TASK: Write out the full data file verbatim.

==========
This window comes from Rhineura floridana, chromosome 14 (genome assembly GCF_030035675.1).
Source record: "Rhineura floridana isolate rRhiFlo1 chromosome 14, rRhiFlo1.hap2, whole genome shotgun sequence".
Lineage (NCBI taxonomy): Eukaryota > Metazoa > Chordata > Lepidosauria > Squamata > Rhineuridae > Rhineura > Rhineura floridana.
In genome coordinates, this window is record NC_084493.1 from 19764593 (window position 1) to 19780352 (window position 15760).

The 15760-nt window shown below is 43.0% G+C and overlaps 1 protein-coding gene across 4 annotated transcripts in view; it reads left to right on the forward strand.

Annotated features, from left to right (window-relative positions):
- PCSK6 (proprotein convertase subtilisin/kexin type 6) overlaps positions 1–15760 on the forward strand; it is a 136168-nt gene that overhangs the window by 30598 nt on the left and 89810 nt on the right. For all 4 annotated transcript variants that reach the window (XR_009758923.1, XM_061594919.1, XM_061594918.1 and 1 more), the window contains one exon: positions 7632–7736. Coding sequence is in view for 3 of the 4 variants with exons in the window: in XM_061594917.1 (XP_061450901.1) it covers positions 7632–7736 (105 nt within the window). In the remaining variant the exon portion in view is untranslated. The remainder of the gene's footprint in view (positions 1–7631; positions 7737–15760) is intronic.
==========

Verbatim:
This window comes from Rhineura floridana, chromosome 14 (genome assembly GCF_030035675.1).
Source record: "Rhineura floridana isolate rRhiFlo1 chromosome 14, rRhiFlo1.hap2, whole genome shotgun sequence".
Lineage (NCBI taxonomy): Eukaryota > Metazoa > Chordata > Lepidosauria > Squamata > Rhineuridae > Rhineura > Rhineura floridana.
In genome coordinates, this window is record NC_084493.1 from 19764593 (window position 1) to 19780352 (window position 15760).

The 15760-nt window shown below is 43.0% G+C and overlaps 1 protein-coding gene across 4 annotated transcripts in view; it reads left to right on the forward strand.

Annotated features, from left to right (window-relative positions):
- PCSK6 (proprotein convertase subtilisin/kexin type 6) overlaps positions 1–15760 on the forward strand; it is a 136168-nt gene that overhangs the window by 30598 nt on the left and 89810 nt on the right. For all 4 annotated transcript variants that reach the window (XR_009758923.1, XM_061594919.1, XM_061594918.1 and 1 more), the window contains one exon: positions 7632–7736. Coding sequence is in view for 3 of the 4 variants with exons in the window: in XM_061594917.1 (XP_061450901.1) it covers positions 7632–7736 (105 nt within the window). In the remaining variant the exon portion in view is untranslated. The remainder of the gene's footprint in view (positions 1–7631; positions 7737–15760) is intronic.